Michigan State University’s newest building is not one many people will get to view from the inside. But what is being created there could transport them to a different time and place.
The 9,370-square-foot facility is the new home for the Department of Theatre’s scene shop (or formally named the Performing Arts Teaching Laboratory) where all the sets for the department’s theater productions and the College of Music Opera program performances are built.
This state-of-the-art scene shop, which opened in January, pushes both the quality of performances as well as the learning experiences for students to a whole new level.
“With a scene shop that is 9,000 square feet, that really puts us on the map to be a national leader in theater production,” said Christopher Long, dean of the College of Arts and Letters. “This state-of-the-art student laboratory for theater production and design will make a transformative difference for the learning experiences of our students as they think about set design.”
The mere size of the building sets it apart and makes for a unique learning environment. It also allows for two shows to be worked on at the same time, which they weren’t able to do before.
“This is a spectacular space to construct the scenery for our shows,” said Kirk Domer, chairperson of the Department of Theatre. “The fact that we have a scene shop this large is unique within our peer institutions because the new building is larger than our largest theater. But the greatest part about the facility, square footage aside, is its 22-foot clearance, which is very important so we can actually construct scenery as part of the learning process without the stress of opening night. The fact that we can assemble it fully here, takes out the guess work.”
Along with the new space, there is new equipment, technology and tools to work with, including a full welding area with fume hoods for the gases that are put off, CNC (computerized numerical control) router that can do complex cuts in a fraction of the time it would take by hand while also allowing for more complex designs, an expansive woodworking area and a full-size paint studio with state-of-the-art fume hood for painting full-scale scenery.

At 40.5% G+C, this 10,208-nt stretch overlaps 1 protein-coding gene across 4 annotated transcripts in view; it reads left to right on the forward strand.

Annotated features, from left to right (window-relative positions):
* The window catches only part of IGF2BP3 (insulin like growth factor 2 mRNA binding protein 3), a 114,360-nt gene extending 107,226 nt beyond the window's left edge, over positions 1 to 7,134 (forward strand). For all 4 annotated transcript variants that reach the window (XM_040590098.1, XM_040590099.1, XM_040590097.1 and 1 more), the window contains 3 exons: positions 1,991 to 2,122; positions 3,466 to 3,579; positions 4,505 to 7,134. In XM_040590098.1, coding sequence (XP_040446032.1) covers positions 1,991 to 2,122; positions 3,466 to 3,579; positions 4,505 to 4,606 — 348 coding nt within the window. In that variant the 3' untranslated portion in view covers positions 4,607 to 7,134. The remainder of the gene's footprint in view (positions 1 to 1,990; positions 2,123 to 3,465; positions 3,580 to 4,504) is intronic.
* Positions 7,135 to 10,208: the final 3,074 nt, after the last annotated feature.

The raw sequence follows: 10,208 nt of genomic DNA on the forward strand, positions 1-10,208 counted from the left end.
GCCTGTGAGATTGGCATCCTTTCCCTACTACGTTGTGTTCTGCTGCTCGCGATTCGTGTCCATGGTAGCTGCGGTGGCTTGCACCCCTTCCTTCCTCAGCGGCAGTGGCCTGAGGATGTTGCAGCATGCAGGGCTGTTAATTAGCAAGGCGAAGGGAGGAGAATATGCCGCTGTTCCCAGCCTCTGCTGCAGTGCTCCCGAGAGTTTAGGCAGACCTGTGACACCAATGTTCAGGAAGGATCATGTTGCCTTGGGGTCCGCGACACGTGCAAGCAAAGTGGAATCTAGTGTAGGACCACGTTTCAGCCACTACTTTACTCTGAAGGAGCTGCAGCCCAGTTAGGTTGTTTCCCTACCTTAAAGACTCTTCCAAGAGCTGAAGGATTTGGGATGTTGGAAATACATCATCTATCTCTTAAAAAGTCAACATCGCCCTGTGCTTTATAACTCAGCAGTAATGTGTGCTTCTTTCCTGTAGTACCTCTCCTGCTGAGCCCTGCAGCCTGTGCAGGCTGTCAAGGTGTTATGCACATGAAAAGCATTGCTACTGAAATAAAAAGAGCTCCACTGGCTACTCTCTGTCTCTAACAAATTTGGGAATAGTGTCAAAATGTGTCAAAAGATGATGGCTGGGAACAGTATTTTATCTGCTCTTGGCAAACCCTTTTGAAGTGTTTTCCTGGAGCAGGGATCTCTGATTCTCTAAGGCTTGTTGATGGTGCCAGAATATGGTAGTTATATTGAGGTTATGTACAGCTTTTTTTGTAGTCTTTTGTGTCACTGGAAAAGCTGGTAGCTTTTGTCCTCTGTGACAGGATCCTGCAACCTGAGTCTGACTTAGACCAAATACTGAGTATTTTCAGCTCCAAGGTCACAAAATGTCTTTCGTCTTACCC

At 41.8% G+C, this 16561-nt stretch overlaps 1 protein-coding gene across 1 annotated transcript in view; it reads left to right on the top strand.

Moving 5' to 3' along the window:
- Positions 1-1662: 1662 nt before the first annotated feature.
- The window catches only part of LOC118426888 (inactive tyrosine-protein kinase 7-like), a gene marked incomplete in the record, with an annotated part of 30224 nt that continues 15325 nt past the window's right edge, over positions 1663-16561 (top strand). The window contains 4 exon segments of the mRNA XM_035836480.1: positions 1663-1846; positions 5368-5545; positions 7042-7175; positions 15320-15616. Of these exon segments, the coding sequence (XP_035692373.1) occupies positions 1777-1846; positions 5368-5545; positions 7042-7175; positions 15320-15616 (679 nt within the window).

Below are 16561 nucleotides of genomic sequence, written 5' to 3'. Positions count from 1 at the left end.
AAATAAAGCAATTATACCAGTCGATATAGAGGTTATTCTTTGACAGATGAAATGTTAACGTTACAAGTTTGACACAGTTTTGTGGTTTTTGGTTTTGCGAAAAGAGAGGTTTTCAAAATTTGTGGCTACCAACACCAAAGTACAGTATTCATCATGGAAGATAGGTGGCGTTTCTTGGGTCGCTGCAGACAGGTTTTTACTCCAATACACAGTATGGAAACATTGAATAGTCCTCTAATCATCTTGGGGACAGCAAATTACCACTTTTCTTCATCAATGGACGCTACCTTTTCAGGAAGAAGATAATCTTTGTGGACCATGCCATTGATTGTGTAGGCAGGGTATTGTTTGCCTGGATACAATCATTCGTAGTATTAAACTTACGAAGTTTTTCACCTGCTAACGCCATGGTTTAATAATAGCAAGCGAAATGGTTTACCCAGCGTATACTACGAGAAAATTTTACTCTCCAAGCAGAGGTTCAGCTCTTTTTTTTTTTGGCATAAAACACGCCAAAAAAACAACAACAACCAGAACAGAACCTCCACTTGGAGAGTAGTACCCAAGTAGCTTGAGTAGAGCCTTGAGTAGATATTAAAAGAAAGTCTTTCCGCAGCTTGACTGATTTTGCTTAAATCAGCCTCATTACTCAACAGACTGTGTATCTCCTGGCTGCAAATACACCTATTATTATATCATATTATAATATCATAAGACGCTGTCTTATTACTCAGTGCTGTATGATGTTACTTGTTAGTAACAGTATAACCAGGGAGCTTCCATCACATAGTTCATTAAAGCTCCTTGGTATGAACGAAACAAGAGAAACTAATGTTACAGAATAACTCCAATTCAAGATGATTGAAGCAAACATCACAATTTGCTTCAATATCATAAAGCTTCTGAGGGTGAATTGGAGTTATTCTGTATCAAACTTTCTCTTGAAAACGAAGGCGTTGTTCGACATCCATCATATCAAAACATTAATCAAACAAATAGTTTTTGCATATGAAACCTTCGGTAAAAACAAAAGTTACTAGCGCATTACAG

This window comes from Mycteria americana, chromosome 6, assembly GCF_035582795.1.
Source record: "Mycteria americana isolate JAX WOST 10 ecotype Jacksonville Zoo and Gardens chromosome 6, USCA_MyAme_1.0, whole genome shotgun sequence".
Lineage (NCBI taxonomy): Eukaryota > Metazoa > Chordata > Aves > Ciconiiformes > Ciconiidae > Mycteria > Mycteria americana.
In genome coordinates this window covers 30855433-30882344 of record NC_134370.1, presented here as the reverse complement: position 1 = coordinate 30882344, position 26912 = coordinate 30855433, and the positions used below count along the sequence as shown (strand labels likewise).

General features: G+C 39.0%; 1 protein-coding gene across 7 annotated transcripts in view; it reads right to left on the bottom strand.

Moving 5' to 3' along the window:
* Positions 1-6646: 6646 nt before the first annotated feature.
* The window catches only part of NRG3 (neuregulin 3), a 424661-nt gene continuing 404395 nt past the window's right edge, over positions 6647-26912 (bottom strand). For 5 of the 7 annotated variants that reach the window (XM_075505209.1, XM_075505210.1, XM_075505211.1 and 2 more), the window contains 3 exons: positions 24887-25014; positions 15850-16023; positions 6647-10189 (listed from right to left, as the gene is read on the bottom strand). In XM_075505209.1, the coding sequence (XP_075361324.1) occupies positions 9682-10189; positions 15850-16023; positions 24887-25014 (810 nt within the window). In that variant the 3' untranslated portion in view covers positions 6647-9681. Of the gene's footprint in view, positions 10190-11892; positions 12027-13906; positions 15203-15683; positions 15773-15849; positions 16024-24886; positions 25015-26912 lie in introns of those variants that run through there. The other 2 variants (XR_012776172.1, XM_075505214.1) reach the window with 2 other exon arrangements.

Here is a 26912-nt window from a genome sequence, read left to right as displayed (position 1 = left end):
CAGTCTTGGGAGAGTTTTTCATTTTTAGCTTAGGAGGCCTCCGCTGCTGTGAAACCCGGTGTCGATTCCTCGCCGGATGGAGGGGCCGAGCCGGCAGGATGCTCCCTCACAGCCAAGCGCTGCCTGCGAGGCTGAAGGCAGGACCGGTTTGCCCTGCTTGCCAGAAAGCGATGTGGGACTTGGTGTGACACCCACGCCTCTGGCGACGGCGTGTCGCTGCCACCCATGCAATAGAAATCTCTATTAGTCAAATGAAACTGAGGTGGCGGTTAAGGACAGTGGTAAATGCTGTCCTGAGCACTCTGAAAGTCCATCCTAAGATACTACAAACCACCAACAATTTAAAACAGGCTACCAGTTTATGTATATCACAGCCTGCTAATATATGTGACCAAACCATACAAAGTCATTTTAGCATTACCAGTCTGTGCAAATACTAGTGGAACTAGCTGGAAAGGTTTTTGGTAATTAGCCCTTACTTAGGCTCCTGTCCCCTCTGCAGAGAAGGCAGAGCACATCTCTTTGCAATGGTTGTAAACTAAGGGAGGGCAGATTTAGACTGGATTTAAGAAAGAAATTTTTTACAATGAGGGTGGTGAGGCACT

“There’s a lot more to this space, more tools, more training on different tools,” said Melissa Hunter, a recent theatre design graduate. “There’s just a lot more space to build and we have such great technology. The experience I have received here will be such a great transfer to my future career.”
Domer credits the university, College of Arts and Letters and Department of Theatre donors with helping to make the new scene shop a reality.
“The fact that we have some of the latest and greatest tools is a testament to the funding mechanisms put in place,” Domer said. “We received funding from the university, the College of Arts and Letters, and our own Department of Theatre donors, so we are able to teach the latest and greatest technologies to our students.”
Because the new facility is located in its own stand-alone building, students have the added learning experience of moving the sets.
“Scene shops are usually located adjacent to your theatre. So you build the scenery, you move it across the hallway and it’s there,” Domer said. “We’re in a completely different building. In fact, we perform in three different buildings on campus, so our students also learn about touring productions. They know how to build, how to tear it apart and put it back together again as part of the educational process.”
For more than 75 years, there has been a scene shop on MSU’s campus. The first one was in the basement of the MSU Auditorium in a non-ventilated space, with one exit door and about a quarter of the size of the theaters they were constructing sets for, so they had to build modular scenery to load into the facility and then make it bigger. The second scene shop was in the old state police post on campus, which was twice as big as the auditorium basement, but still was not quite as wide, as deep or as tall as the largest theater.
The old state police post recently was torn down to build new housing on campus, which prompted the new scene shop facility to be built.
“Our new laboratory was constructed in approximately 12 weeks, and the MSU Infrastructure Planning and Facilities did a fantastic job,” Domer said. “I couldn’t be happier.”